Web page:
O P I N I O N
Stand up. Speak up. It’s your turn.
The NH House passed HB 430. It requires students to attend public school for at least a year before transferring to an “Education Freedom Account” program. Currently, the state offers parents $3,700+ for the simple act of completing an EFA registration form. Not surprisingly, thousands of private-school parents registered. Then, these parents could submit the tuition bills that they previously paid themselves to a scholarship organization. The scholarship organization pays the bills with taxpayer money. The state is not permitted oversight on how the money is used.
Does the EFA program improve students’ learning? In most cases, not a whit. Right now, most EFA students attend exactly the same religious schools they did when their parents were paying the full bill. If HB 430 passes the remaining hurdles in House Finance, Senate and Senate Finance, and the governor signs it, this practice would stop. HB430 would save the state $10 million or more. A whopping 77% of this year’s $14 million in EFA expenses went to children staying at the same school.
HB 430 does not solve all the myriad problems with EFAs, but it would certainly reduce their impact. Even students who switched schools will show no academic improvement. The state is not allowed to assess their progress to see whether EFAs work! NH law bars the state from overseeing EFA education providers’ content. One online school in Ohio teaches how to be “good Nazis.” The state has no control over who is allowed to provide education to EFA students. EFA schools may refuse students by race, gender, disability, or other reason. The state may not audit the EFA program for misspending or embezzlement.
Why did the legislature and governor put EFA handouts, with no transparency, into law? The so-called “Americans for Prosperity” lobbying group mailed tens of thousands of pro-EFA postcards around the state. They even knocked door-to-door to promote the program.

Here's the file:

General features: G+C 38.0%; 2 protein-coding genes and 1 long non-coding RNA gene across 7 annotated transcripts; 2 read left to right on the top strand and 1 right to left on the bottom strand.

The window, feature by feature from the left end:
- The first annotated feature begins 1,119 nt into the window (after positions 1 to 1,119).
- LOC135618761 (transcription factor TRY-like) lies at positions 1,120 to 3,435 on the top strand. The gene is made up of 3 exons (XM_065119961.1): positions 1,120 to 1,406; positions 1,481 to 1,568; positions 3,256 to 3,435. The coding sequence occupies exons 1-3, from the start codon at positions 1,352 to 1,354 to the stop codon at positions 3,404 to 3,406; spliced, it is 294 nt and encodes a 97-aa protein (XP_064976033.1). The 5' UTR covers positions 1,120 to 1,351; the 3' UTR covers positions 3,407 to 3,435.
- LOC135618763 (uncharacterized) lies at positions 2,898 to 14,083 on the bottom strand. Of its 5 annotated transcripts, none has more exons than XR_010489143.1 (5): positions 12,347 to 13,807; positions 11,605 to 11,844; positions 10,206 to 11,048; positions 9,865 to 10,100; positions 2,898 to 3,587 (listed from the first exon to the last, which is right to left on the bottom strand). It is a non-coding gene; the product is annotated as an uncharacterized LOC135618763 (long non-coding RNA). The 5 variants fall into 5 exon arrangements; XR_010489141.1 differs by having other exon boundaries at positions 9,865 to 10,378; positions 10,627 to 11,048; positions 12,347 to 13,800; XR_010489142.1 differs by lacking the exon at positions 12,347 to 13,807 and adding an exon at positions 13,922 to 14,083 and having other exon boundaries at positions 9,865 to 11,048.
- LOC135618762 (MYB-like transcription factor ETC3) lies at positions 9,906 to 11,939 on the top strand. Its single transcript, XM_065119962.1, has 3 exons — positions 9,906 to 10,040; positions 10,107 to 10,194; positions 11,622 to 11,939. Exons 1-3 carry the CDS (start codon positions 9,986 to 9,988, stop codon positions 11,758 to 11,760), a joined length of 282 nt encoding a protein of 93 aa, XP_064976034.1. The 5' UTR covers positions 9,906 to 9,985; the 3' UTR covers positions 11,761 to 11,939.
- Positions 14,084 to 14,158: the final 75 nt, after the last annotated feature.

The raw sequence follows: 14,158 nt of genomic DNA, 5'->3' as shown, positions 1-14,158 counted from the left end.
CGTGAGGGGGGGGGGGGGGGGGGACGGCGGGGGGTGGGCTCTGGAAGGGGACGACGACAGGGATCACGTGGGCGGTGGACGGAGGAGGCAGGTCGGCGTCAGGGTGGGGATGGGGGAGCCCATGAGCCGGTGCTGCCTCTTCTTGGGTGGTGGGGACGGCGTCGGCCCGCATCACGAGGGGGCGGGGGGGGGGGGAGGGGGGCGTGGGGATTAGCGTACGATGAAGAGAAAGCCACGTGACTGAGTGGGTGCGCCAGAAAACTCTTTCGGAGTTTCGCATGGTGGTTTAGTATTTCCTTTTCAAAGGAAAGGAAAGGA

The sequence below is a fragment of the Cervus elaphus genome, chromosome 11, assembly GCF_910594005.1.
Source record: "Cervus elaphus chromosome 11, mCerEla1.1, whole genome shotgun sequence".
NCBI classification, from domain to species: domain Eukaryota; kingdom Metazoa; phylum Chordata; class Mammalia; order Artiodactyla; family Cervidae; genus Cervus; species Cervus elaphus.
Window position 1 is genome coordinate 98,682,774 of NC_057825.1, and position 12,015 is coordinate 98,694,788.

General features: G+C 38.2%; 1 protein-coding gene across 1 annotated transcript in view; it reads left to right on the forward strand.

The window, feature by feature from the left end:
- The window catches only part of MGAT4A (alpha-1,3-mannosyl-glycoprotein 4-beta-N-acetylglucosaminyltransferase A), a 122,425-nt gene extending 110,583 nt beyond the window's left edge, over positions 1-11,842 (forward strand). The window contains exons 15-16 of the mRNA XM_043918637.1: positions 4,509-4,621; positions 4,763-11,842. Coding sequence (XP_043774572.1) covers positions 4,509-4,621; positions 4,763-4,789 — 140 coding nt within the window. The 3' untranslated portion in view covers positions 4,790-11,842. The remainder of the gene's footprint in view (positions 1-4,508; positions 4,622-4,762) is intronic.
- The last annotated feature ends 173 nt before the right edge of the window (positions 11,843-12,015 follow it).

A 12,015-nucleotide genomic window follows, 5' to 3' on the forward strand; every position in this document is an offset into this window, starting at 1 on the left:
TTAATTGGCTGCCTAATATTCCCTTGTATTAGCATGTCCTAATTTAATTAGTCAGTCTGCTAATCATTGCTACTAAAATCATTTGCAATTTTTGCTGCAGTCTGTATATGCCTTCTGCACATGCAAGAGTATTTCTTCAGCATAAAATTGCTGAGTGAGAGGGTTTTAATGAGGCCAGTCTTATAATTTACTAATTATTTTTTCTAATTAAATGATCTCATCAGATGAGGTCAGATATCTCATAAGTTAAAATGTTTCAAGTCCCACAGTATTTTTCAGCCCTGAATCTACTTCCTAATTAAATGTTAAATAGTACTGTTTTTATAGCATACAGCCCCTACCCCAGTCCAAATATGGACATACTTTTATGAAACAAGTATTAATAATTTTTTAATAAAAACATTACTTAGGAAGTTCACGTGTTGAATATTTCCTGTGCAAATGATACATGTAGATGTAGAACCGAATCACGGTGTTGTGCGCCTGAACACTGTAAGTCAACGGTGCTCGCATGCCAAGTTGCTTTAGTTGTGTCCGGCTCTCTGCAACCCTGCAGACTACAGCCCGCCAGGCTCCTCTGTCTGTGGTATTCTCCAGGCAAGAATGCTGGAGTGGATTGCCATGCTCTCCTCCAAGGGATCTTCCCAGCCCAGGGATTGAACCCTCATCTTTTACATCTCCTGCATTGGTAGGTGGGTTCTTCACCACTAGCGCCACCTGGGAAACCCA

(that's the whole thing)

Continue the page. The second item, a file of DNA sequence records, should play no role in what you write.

Nevertheless, at the original EFA hearing, over 3,000 voters signed in opposed to vouchers. Only 600 were in favor. Republicans tabled the bill and inserted it into the budget trailer. Then they and the governor stated they had to support the budget. Regardless how unpopular vouchers are.
Governor Sununu’s new budget includes larger EFA handouts for more voters. The move is popular with national evangelical voters he will need for his Presidential run. His budget allocates $50 million in state spending for the 2% who are EFA students. For the 89% of students relying on public education, the governor allocates $100 million.
Let’s urge our legislators to at least support HB 430 to require students to attend public school a minimum of one year before switching to EFAs. After all, the stated purpose of EFAs was to allow choice to students who were not successful in public schools.
Beg to differ? Agree to disagree? Thoughtful prose on topics of general interest are welcome. Send submissions to firstname.lastname@example.org, subject line: The Soapbox.